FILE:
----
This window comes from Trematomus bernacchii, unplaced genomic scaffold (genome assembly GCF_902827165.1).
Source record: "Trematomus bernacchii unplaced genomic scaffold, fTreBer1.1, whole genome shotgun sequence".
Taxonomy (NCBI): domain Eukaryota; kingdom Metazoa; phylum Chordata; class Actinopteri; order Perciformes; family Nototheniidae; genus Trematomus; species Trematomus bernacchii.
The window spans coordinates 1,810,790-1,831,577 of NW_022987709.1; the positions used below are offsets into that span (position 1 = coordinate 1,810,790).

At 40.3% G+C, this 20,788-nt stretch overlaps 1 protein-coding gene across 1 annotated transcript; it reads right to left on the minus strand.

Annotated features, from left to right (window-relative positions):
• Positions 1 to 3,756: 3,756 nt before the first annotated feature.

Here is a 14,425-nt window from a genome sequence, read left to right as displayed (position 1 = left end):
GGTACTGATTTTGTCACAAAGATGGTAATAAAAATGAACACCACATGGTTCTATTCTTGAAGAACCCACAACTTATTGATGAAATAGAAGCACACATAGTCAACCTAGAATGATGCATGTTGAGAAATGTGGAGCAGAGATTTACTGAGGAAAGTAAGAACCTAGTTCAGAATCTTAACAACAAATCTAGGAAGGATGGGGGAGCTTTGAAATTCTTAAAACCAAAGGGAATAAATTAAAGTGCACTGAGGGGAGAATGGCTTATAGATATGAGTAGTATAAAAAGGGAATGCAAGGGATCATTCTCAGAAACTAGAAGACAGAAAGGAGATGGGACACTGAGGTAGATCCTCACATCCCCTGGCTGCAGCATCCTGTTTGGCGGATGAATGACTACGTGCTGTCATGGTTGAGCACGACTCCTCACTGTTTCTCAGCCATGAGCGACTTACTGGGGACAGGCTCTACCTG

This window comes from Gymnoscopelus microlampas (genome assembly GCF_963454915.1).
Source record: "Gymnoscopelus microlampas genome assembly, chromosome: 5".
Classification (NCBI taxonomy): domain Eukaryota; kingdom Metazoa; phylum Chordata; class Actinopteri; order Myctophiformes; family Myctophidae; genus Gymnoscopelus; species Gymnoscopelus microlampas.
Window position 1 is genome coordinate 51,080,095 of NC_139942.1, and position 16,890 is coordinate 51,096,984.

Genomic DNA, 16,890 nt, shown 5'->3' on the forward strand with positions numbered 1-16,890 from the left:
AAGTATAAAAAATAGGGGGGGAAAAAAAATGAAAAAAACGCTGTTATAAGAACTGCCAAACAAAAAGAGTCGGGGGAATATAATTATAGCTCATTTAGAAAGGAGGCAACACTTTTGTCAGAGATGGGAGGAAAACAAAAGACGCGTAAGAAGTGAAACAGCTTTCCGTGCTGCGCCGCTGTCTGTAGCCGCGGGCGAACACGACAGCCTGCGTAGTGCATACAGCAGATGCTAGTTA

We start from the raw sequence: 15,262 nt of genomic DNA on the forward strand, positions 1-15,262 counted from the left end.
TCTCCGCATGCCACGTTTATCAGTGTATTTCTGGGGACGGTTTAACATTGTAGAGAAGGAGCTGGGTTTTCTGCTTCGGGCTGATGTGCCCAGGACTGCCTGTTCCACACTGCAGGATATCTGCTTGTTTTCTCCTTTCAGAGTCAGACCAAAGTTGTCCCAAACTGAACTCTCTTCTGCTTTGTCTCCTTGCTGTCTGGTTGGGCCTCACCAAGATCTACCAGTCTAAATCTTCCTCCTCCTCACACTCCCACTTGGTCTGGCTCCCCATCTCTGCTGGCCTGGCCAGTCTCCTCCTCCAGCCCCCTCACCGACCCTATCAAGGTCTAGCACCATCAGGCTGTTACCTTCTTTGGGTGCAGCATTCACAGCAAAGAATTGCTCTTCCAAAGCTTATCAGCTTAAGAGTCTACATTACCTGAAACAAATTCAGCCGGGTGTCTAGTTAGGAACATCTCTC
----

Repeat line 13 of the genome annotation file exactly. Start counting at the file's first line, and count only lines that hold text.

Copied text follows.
Window position 1 is genome coordinate 51,080,095 of NC_139942.1, and position 16,890 is coordinate 51,096,984.